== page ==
Labels are big business. From simple stick-on tracking labels with barcodes to complex, textured labels that make products dazzling and touchable, the label printing industry is growing across all technologies in the ecosystem. Flexo, hybrid, and pure digital printing have expanded their scopes and evolved their value propositions as the global demand for short-run, variable labels has exploded.
If you have designed labels and have experience with offset and flexo, the opportunities to expand with hybrid printing techniques or simply print digitally continue to grow. Pure digital printers have opportunities to expand with digital label printing solutions that become more interesting in each innovation cycle. To understand the opportunity for your company, start by understanding your options.
Flexo label printing is the traditional analog technology that uses flexible polymer plates to transfer ink to label stock at high speed. Like all analog presses, each plate carries a color, with some machines supporting eight, 10 or 12 colors.
What makes a flexo label press special is the system that surrounds the printing. Flexo systems for label printing may be configured to add adhesives, laminates, and foil, but remember, this is only the printing part of the process. These systems also handle the converting of the rolls into the final product with die-cutting and waste removal.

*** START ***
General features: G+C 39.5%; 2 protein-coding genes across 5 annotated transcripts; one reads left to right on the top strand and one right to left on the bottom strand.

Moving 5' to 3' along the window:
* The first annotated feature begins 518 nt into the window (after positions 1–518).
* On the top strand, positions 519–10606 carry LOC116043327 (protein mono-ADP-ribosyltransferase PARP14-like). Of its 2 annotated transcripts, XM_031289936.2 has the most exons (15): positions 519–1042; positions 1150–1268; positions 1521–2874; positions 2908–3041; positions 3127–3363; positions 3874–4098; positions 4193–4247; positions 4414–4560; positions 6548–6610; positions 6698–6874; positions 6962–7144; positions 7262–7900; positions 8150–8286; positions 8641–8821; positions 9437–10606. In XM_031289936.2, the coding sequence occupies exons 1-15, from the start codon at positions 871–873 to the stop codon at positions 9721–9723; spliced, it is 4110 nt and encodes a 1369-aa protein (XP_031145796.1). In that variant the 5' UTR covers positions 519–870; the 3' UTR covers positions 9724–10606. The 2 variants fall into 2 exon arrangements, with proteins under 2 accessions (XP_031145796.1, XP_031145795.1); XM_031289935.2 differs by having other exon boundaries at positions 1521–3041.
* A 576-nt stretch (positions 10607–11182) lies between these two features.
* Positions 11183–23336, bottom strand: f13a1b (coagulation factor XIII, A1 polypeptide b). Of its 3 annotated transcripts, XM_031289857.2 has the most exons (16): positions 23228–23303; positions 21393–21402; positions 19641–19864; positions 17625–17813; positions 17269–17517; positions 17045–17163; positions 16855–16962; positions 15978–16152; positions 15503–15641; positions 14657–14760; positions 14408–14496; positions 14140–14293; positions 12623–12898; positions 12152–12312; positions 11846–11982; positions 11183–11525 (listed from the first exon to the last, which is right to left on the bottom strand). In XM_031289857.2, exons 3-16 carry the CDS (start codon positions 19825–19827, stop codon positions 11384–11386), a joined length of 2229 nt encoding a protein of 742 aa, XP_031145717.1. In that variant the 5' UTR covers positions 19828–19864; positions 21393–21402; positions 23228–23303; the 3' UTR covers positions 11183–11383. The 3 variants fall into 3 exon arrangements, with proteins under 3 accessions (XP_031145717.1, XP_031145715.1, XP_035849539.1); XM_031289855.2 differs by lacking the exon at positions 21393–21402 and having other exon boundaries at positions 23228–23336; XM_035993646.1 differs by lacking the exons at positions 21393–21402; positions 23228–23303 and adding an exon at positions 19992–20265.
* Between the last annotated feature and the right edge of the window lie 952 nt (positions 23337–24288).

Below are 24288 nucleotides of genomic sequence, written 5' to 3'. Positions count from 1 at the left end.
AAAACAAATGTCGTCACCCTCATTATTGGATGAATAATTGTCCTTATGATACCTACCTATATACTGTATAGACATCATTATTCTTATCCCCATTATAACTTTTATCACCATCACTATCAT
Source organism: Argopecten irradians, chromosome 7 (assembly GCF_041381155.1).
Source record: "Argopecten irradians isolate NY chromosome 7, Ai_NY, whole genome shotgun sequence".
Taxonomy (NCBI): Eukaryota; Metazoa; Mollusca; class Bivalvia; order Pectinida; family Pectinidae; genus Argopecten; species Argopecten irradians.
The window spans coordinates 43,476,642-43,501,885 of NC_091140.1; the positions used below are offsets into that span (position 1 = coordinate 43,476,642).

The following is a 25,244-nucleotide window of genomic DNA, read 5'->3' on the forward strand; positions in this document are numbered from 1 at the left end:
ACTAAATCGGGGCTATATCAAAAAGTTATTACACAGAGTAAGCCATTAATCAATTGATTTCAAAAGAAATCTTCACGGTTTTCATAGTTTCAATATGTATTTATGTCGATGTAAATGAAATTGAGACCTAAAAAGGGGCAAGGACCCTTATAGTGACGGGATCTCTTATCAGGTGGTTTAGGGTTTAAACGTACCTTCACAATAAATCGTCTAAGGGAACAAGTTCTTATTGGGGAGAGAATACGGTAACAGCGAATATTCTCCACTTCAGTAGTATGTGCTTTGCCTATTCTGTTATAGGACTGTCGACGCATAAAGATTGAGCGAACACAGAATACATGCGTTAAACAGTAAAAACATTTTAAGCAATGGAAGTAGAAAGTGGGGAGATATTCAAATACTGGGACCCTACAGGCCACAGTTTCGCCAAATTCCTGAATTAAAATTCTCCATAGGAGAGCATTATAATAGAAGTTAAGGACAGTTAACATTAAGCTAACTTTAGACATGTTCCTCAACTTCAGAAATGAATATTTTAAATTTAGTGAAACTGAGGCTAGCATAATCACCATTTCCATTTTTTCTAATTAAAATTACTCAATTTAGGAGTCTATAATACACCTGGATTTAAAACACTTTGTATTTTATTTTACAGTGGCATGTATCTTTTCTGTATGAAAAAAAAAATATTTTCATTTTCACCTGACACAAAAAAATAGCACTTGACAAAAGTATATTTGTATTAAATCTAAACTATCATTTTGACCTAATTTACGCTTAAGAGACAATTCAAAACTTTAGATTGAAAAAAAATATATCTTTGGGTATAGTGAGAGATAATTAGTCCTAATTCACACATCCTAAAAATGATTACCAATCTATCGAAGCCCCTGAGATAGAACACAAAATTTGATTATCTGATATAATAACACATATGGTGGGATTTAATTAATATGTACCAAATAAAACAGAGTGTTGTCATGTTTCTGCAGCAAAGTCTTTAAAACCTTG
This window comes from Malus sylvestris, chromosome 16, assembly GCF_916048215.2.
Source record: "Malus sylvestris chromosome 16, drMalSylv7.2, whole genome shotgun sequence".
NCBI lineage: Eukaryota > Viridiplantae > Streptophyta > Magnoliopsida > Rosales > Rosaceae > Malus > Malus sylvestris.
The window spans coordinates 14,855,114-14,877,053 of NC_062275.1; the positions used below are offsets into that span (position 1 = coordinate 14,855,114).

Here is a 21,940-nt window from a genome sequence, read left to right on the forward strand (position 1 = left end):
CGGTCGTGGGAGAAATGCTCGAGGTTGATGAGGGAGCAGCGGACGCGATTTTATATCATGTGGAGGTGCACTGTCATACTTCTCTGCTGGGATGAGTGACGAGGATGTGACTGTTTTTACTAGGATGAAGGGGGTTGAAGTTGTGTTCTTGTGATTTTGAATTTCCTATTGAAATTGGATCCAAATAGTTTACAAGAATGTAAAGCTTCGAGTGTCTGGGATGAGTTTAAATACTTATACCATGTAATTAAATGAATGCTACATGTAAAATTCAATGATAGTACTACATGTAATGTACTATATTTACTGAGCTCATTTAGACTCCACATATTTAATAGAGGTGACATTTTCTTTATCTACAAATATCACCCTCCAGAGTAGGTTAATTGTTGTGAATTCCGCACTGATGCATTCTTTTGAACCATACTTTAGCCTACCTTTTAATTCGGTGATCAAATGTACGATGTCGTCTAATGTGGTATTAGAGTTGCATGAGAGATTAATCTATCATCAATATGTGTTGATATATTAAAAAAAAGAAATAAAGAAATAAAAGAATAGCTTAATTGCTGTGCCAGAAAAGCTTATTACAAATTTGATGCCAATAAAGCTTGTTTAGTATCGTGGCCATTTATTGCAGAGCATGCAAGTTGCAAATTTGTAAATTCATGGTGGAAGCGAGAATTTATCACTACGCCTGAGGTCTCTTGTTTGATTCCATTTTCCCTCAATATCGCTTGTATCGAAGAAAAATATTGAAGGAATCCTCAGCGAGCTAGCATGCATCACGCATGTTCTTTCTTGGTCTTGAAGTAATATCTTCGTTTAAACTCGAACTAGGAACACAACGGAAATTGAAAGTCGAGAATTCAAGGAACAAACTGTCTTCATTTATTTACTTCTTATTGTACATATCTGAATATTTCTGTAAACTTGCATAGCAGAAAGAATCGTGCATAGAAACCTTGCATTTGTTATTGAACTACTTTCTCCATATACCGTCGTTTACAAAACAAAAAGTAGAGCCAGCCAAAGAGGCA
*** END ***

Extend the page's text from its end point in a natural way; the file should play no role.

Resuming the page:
DIGITAL LABEL PRINTING
Digital label printing is what you would expect. Toner and inkjet solutions on the market are at a variety of price points, capacities and capability sets. Everything from desktop devices common in warehousing to truck-size devices with all the capabilities of their flexo cousins have been on the market long enough to earn the reputation of being a mature technology. Innovations in inkjet printing of labels and a growing range of inkjet-ready label stocks are expanding the types of label work moving to digital printing, as well.